In an interview with NPR, editor-in-chief of British Vogue, Edward Enninful discusses his Ghanian heritage, his mother's influence and his career thus far.
When asked about growing up in his mother's clothing studio in Ghana and how African fashion information much of his creative decision making, Enninful said, "My mother had an atelier, about 40 seamstresses, so there was almost like a huge room in the bungalow and the seamstresses were all around sewing. And my mum would be in another room. If you know African fabrics, you know the colors. African women love to dress. There is no dressing down with African women. So I was my mother's assistant. I'll be sketching with her. I'll be literally zipping women into sort of corseted dresses. I'll be playing with eyelets and I was transformed by what my mother showed me, what those days showed me, and when people talk about today and inclusivity and diversity, I just knew from a young age that, really, beauty for me started with curvy women.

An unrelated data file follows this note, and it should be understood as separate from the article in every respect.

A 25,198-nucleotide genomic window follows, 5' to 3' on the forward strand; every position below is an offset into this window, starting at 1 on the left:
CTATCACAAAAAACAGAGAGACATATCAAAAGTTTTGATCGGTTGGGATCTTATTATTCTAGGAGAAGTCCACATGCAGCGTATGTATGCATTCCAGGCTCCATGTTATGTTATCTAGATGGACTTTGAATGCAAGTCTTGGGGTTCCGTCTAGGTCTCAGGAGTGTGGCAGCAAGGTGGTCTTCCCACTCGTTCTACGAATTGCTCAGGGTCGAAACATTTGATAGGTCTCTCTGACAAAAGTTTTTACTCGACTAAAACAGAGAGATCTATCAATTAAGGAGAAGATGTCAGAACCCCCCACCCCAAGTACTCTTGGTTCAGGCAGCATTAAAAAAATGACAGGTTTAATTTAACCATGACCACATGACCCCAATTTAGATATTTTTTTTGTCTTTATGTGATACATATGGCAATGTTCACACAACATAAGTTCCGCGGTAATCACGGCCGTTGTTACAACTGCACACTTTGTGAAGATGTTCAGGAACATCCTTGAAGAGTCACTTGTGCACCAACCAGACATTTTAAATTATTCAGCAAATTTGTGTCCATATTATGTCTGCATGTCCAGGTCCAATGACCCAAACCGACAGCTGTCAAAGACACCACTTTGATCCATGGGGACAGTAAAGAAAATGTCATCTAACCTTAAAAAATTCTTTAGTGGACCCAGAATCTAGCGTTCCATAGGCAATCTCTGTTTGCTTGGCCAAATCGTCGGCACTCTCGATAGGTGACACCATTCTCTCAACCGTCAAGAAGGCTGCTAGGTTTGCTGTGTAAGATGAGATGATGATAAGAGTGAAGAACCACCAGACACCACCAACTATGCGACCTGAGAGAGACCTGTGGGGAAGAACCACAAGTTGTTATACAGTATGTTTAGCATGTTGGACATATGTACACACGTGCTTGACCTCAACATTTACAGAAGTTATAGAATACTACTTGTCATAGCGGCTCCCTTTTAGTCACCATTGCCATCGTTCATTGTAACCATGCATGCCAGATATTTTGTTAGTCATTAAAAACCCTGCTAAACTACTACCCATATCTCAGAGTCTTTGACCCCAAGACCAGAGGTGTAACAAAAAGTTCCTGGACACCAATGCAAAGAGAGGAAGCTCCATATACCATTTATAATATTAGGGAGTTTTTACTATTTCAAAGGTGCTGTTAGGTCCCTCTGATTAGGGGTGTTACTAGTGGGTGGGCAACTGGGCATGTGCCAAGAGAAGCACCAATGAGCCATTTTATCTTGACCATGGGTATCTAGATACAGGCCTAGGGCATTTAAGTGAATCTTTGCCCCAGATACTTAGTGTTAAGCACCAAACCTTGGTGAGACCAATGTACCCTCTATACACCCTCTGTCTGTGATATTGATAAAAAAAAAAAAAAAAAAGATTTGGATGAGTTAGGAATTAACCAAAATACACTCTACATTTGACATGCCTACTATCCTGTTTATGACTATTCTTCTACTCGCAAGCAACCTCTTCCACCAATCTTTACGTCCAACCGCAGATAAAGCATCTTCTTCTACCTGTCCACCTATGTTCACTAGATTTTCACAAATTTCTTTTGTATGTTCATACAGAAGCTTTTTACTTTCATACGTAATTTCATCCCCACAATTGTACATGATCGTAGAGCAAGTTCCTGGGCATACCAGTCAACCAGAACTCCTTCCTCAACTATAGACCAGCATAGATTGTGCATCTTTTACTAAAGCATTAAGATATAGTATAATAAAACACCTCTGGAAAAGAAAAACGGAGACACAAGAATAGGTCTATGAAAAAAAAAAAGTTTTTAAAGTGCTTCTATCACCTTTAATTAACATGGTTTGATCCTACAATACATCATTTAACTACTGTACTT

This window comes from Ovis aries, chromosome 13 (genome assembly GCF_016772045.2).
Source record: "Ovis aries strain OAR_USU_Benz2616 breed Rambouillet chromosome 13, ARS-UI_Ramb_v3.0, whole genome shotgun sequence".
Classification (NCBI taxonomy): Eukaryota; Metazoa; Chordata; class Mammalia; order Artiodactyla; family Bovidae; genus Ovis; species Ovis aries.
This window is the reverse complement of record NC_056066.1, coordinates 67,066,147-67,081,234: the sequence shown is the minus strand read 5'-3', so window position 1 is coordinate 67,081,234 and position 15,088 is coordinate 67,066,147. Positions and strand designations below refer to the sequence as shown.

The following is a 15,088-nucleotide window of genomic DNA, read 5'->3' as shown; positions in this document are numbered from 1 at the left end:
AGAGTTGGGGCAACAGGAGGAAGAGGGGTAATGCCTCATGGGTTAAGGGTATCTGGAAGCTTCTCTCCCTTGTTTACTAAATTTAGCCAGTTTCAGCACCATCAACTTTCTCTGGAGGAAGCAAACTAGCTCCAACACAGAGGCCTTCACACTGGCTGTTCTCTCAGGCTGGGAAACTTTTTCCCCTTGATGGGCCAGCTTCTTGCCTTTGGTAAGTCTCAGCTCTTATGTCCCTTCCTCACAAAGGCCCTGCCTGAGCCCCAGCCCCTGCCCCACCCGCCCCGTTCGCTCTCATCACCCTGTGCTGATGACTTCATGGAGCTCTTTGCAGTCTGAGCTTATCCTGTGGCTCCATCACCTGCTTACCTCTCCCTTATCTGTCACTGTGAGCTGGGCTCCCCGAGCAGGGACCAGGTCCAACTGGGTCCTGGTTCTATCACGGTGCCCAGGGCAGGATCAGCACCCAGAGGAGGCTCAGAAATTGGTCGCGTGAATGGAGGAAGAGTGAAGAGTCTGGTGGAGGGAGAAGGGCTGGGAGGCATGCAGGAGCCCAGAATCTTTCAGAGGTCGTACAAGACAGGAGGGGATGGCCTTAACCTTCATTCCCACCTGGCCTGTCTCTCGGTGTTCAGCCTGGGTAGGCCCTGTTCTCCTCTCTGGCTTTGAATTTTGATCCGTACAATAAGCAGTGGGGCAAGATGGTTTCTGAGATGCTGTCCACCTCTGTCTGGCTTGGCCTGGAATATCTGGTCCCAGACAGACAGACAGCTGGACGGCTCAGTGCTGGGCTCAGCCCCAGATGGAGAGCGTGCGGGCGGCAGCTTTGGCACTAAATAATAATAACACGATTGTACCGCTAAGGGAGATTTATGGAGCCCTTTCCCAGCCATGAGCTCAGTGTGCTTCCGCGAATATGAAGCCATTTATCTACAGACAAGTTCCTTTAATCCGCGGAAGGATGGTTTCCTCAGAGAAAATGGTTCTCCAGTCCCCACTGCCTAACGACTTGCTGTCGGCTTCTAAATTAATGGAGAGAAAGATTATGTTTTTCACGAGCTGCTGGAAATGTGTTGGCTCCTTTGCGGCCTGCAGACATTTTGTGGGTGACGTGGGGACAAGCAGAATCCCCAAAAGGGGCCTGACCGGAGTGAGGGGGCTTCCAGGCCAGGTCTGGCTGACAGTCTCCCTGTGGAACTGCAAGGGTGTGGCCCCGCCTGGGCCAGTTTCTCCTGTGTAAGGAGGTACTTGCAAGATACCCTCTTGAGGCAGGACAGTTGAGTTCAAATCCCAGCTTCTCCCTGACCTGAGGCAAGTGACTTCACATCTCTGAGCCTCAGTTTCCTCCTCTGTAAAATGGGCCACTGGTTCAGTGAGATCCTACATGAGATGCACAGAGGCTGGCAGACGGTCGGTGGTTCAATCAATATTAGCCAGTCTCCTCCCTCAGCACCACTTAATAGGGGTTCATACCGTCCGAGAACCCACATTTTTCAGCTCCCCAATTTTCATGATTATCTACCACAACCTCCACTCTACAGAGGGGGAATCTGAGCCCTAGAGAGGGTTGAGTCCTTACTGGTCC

"I remember when my mom always loved nipped in waists, always like big sleeves, three layered sleeves and ... three layered peplums, [in] African wax prints. And all I remember were those headscarves that would literally touch the sky, and the skirts were always really, really tight, so the women always hobbled along. But it was all about accentuating a woman's curves, not hiding them. So it was like an hourglass. And I remember those beautiful, beautiful prints — oranges, greens, greens mixed with oranges, yellows mixed with browns, sort of unexpected colors, which even to this day, when I'm putting colors together, people always said, "Oh, that's a weird combination," but it works.
On the importance of empathy in fashion
When asked about the importance of empathy in the fashion world, the editor-in-chief said, "When I'm working with Rihanna or Beyoncé or an incredible icon, I know from even a little expression on their face if they're comfortable or even a little wiggle of discomfort. I notice all those things because of my mother's studio and studying what made a woman feel really comfortable and really feel at her best.
"Had I not been around my mum, soaking in women and the beauty of women, I probably wouldn't have that sensitivity. And really, when I picked up those early days was empathy. ... You have to be able to feel what somebody is feeling because, I always say clothing — it's not just clothing, it's armor. It's how you want the world to see you when you leave your house, it's how you want to be perceived. So a lot goes into it. So you have to really have empathy as a designer, as a stylist towards women, women's bodies and essentially how they feel."